World  
comments_image Comments

Ahmadinejad Hints at Possible Prisoner Exchange for 3 U.S. Hikers; State Department: "We're Not Interested"

Six months after three U.S. citizens mistakenly crossed the Iran-Iraq border, Mahmoud Ahmadinejad says Iran could be willing to exchange them for Iranians imprisoned in the U.S.
 
 
Share
 
 
 
 

SAN FRANCISCO, Feb 3, 2010 (IPS) -- Six months after Iranian authorities arrested three U.S. citizens who mistakenly crossed the unmarked border between Iran and Iraq, Iranian President Mahmoud Ahmadinejad has said that Iran could be willing to exchange them for Iranians imprisoned in the United States.

In an interview with Iran's state television, Ahmadinejad said, "We are having talks to have an exchange if it is possible."

He did not specify any Iranian prisoners by name. But he added that the United States has "abducted" Iranian citizens from other countries and even "pressured other countries to arrest many of our citizens."

The U.S. State Department quickly dismissed the overture.

"We're not interested in a swap per se," State Department spokesman Philip Crowley told reporters Wednesday. "We are interested in resolving the cases of our citizens."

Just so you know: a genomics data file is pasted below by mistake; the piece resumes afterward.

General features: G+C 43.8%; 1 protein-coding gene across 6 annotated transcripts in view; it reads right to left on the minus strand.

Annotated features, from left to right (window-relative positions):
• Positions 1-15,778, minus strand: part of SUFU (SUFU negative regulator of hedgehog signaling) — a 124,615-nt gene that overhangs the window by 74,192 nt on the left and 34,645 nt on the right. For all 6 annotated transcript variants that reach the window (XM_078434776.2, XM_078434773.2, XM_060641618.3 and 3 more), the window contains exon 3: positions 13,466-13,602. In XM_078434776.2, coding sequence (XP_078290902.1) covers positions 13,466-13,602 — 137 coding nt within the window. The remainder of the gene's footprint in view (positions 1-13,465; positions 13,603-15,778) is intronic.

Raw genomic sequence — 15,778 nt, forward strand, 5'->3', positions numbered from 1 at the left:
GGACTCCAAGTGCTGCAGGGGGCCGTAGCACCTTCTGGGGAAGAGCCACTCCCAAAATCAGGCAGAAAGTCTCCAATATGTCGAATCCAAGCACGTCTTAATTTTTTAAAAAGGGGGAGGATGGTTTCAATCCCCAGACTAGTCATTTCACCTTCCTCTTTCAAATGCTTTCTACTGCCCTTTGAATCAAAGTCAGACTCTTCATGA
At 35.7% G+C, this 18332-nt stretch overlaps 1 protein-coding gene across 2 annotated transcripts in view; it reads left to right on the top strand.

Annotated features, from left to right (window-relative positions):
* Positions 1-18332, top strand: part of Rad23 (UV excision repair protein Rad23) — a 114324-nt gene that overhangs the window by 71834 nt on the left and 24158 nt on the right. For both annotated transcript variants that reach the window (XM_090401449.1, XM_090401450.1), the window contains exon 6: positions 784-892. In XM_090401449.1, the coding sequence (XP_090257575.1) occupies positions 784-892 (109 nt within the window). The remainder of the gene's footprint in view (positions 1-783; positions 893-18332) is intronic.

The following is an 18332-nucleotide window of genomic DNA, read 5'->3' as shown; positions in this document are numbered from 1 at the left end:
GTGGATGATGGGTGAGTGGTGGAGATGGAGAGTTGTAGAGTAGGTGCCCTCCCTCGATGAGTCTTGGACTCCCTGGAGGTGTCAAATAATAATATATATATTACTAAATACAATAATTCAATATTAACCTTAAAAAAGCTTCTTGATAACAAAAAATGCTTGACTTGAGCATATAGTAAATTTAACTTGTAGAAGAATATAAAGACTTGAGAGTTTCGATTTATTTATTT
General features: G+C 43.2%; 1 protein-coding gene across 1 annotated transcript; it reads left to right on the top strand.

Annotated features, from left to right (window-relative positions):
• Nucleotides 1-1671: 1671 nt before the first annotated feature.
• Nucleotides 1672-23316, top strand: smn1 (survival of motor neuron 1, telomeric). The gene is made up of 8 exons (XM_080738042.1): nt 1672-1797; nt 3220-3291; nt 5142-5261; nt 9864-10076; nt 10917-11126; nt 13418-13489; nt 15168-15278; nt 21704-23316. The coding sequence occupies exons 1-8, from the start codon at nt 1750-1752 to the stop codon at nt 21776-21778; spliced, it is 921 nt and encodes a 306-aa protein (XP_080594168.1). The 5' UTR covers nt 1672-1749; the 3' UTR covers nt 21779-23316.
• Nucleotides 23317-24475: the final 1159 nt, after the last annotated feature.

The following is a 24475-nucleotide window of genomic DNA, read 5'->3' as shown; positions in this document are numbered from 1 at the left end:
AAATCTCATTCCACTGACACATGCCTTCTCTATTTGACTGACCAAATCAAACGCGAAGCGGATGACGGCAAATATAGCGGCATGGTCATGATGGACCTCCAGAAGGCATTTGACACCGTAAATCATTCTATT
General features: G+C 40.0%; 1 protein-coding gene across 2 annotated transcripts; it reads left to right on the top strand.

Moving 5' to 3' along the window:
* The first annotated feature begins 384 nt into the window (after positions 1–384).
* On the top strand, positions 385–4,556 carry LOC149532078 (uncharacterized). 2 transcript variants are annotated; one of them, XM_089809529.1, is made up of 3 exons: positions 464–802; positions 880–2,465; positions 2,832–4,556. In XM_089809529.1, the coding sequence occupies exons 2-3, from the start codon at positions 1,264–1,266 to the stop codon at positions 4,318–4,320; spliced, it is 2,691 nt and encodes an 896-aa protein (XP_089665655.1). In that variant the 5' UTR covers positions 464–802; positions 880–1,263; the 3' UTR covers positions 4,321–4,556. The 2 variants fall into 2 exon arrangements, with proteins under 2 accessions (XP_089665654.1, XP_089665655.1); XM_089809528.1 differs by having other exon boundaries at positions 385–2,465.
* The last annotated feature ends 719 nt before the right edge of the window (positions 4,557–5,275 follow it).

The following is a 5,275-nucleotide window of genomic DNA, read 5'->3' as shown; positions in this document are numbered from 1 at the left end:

On Jul. 31, 2009, Shane Bauer, Sarah Shourd and Josh Fattal were hiking near the Ahmed Awa waterfall in Iraqi Kurdistan when news reports say they mistakenly crossed the unmarked border into Iran. They have been detained since, and have had no contact with their families.

In November last year, five British citizens, whose yacht had drifted into Iranian waters, were detained but released after a week. Three young Belgians who were on vacation in Iran were also detained for three months, then released on bail into the care of the Belgian embassy and allowed to leave Iran in late December.

But the three U.S. citizens have been in detention for six months without access to their families or their Iranian lawyer, Masoud Shafie, who accepted the case on behalf of their families in December.

Ahmadinejad's remarks regarding a possible exchange did not come as a particular surprise.

On Jan. 7, Alaeddin Boroujerdi, the head of Iran's Parliamentary Commission on National Security and Foreign Policy, implied that the continued detention of the hikers was retaliation for the arrests of five Iranian diplomats by U.S. forces in 2007 in a raid of Iran's consulate in Arbil, northern Iraq.